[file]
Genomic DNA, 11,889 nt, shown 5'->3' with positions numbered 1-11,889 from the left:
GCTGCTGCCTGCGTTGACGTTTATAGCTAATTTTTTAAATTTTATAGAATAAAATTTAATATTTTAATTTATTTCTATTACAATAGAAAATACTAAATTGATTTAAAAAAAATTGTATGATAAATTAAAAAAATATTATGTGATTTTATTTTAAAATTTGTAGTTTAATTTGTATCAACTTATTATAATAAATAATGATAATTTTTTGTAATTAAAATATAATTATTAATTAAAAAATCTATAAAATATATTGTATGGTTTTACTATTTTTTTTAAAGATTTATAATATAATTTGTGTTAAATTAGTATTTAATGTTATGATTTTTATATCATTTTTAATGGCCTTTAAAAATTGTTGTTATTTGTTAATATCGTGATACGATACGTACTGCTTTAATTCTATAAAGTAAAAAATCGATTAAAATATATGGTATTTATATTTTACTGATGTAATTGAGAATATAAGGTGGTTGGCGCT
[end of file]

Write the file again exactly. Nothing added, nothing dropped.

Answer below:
Genomic DNA, 11,889 nt, shown 5'->3' with positions numbered 1-11,889 from the left:
GCTGCTGCCTGCGTTGACGTTTATAGCTAATTTTTTAAATTTTATAGAATAAAATTTAATATTTTAATTTATTTCTATTACAATAGAAAATACTAAATTGATTTAAAAAAAATTGTATGATAAATTAAAAAAATATTATGTGATTTTATTTTAAAATTTGTAGTTTAATTTGTATCAACTTATTATAATAAATAATGATAATTTTTTGTAATTAAAATATAATTATTAATTAAAAAATCTATAAAATATATTGTATGGTTTTACTATTTTTTTTAAAGATTTATAATATAATTTGTGTTAAATTAGTATTTAATGTTATGATTTTTATATCATTTTTAATGGCCTTTAAAAATTGTTGTTATTTGTTAATATCGTGATACGATACGTACTGCTTTAATTCTATAAAGTAAAAAATCGATTAAAATATATGGTATTTATATTTTACTGATGTAATTGAGAATATAAGGTGGTTGGCGCT